JC: Duras writes of a time hard to recall now, as her narrator, a young teen living in poverty in colonial Indochina, makes her first steps into owning her own power, and begins an affair with a businessman whose wealth might bring opportunity. Duras’ perspective is remarkable, as she gives us the first meeting on the ferry crossing the Mekong: “There’s the difference of race, he’s not white, he has to get the better of it, that’s why he’s trembling.” The Lover is autobiographical; Duras’ mother sold her to a businessman when she was 14. How has she transformed that experience?
AK: The Lover was published when Duras was 70. I believe she said something to the effect that it was completely autobiographical, and this assertion was, at least to some extent, responsible for the book’s wild popularity. One imagines that real life was not only plainer, it was also more brutal. If she had written the book as a young woman, how much more steeped in despair the writing would have been! But at the age at which Duras wrote The Lover, she could impose the distance not only of time but of fame and artistic achievement. What I hear more clearly in the prose, and it is so headlong, so beautiful, is a powerful voice giving shape to painful experience. We can see the vulnerable girl in the past and we are in touch with her suffering but we are also never not aware that here’s an artist in the present in full control of her art. If you were to accept the evidence only of the book, you might even think that there was genuine passion, true love, in both the girl and the man.
Light Years, James Salter
Everyone talks about Salter’s sentences, and they are right to do so. An extraordinary light seeps out from under his prose. I loved the book for its portrayal of a loving marriage, and I was shattered at the relationship’s demise, suffering through my identification with the male partner.
“No, really. Nedra, you know, I always… I’m here.”
“Viri, I’m fine.”
“Are you happy” he asked.
She laughed. Happiness. She meant to be free.
JC: I love Light Years, too. The opening pages are exquisite. But I have to say, what also stays with me is a slight confusion about why the relationship ended, and if it had to do with the times, when marriages were falling apart all over the country? And was it worth it? What do you think?
AK: I don’t know. I say this because I suffer from that same confusion. I didn’t know exactly why love had ended and taken root elsewhere. Or not. And was it worth it? I don’t know, I don’t know. I think of Light Years as a tremendous love story because it shows you love and then you discover that one of them is in love with someone else and their love is beautiful too. (Their love, and, where Salter is concerned, their love-making.) And even though, like me, you might be startled or confused when you discover this change, it is impossible not to say to yourself that this is right, this is what life is like.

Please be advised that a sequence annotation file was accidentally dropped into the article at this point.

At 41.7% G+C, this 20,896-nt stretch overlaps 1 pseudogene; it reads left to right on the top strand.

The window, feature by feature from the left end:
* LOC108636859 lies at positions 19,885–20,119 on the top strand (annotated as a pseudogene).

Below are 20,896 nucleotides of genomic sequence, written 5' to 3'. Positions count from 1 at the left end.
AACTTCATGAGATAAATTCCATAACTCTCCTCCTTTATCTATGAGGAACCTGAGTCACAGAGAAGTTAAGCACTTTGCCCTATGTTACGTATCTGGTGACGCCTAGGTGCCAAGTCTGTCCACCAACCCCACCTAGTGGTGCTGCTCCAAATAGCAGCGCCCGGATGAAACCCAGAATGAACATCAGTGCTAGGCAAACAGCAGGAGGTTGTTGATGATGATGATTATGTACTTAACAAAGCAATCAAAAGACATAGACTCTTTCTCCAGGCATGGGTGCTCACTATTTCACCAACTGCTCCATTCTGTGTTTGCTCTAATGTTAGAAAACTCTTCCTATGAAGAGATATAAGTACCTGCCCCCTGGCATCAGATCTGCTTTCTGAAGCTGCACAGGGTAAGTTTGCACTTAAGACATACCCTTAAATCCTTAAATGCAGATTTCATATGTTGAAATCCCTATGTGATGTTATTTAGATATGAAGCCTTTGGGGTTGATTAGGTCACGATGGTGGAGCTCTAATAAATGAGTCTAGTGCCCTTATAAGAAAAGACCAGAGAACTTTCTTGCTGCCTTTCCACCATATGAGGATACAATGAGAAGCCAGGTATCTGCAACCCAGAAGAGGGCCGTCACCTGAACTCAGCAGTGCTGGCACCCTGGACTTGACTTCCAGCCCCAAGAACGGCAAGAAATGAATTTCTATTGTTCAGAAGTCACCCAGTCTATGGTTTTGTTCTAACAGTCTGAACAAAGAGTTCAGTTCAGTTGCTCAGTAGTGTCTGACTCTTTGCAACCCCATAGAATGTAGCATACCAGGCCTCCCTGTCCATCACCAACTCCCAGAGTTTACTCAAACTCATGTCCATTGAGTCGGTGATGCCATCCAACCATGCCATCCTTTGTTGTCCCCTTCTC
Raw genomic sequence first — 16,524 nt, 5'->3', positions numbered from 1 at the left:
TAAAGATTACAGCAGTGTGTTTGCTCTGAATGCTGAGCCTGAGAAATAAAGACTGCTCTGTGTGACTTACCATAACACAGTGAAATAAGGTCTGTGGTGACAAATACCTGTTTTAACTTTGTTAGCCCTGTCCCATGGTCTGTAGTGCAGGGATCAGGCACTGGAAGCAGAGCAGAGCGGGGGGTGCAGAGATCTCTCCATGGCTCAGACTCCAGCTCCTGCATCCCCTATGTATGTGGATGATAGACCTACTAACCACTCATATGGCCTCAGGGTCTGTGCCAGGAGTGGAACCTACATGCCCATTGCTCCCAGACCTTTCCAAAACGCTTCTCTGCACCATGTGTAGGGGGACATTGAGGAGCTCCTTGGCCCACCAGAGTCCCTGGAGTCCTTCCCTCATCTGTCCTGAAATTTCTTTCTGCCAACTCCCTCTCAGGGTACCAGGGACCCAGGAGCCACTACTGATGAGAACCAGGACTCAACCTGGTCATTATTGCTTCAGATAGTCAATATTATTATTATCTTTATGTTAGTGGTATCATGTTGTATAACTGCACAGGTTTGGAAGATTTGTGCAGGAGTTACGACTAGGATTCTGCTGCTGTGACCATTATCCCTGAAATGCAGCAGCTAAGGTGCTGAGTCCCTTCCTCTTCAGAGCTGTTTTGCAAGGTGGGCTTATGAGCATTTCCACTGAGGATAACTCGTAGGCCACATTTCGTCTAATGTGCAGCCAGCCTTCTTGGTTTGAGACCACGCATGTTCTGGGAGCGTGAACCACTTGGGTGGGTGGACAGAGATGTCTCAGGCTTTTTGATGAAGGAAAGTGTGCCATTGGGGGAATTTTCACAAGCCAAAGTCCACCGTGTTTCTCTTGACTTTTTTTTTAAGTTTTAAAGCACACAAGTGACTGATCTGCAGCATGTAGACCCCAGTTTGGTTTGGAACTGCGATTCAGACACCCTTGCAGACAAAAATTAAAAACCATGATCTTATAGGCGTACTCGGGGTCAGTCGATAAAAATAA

White Teeth, Zadie Smith
There’s much to say about the love between different characters in this novel but what I want to say first is that one of the two epigraphs in my novel Immigrant, Montana, comes from White Teeth: “Oh, he loves her: just as the English loved India and Africa and Ireland; it is the love that is the problem, people treat their lovers badly.”
JC: That epigraph reminds me of another line in White Teeth, which is full of first- and second-generation Londoners, but focused on the Joneses and the Iqbals of Willesden. Smith refers to “Children with first and last names on a direct collision course.” In what other ways did White Teeth inspired Immigrant, Montana?
AK: “This has been a century of strangers, brown, yellow, and white.” That sentence appears at the start of the totally glorious passage from which you have taken that line. You know, such lines could have come from any of the range of writers of color that I see as sitting in a row at the counter in a bar. These writers are the chroniclers of postcolonial experiences. They are inevitably describing cultural mixing. And they are also providing models for how to write about people and about nations in the same sentence. In writing about children in a London park with names like Isaac Leung and Danny Rahman and Irie Jones, Zadie Smith shows that love between the parents was the result of a different kind of conquest between nations in the history of colonialism.